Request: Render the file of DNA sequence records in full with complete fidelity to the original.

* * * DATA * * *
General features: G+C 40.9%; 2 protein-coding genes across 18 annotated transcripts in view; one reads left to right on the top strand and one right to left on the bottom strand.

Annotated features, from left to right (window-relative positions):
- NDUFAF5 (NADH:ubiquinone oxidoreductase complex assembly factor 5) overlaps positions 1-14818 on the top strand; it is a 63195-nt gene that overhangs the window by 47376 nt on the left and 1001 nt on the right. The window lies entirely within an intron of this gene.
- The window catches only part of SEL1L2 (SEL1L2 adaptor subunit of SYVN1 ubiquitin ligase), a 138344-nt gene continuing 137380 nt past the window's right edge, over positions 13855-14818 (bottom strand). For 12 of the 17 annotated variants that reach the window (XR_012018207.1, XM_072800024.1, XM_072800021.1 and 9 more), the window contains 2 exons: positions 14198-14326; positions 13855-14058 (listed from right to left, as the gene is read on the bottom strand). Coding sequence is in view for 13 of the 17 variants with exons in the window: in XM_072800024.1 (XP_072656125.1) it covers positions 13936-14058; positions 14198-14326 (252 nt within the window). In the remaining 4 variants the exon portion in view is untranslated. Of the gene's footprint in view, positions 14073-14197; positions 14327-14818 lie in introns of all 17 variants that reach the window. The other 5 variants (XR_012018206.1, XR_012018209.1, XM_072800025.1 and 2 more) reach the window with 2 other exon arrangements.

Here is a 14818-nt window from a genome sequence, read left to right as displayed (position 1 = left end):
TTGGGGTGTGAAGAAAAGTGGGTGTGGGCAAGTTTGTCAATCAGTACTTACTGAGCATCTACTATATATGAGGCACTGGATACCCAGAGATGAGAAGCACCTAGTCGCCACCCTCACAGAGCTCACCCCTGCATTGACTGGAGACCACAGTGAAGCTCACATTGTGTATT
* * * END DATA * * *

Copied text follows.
General features: G+C 40.9%; 2 protein-coding genes across 18 annotated transcripts in view; one reads left to right on the top strand and one right to left on the bottom strand.

Annotated features, from left to right (window-relative positions):
- NDUFAF5 (NADH:ubiquinone oxidoreductase complex assembly factor 5) overlaps positions 1-14818 on the top strand; it is a 63195-nt gene that overhangs the window by 47376 nt on the left and 1001 nt on the right. The window lies entirely within an intron of this gene.
- The window catches only part of SEL1L2 (SEL1L2 adaptor subunit of SYVN1 ubiquitin ligase), a 138344-nt gene continuing 137380 nt past the window's right edge, over positions 13855-14818 (bottom strand). For 12 of the 17 annotated variants that reach the window (XR_012018207.1, XM_072800024.1, XM_072800021.1 and 9 more), the window contains 2 exons: positions 14198-14326; positions 13855-14058 (listed from right to left, as the gene is read on the bottom strand). Coding sequence is in view for 13 of the 17 variants with exons in the window: in XM_072800024.1 (XP_072656125.1) it covers positions 13936-14058; positions 14198-14326 (252 nt within the window). In the remaining 4 variants the exon portion in view is untranslated. Of the gene's footprint in view, positions 14073-14197; positions 14327-14818 lie in introns of all 17 variants that reach the window. The other 5 variants (XR_012018206.1, XR_012018209.1, XM_072800025.1 and 2 more) reach the window with 2 other exon arrangements.

Here is a 14818-nt window from a genome sequence, read left to right as displayed (position 1 = left end):
TTGGGGTGTGAAGAAAAGTGGGTGTGGGCAAGTTTGTCAATCAGTACTTACTGAGCATCTACTATATATGAGGCACTGGATACCCAGAGATGAGAAGCACCTAGTCGCCACCCTCACAGAGCTCACCCCTGCATTGACTGGAGACCACAGTGAAGCTCACATTGTGTATT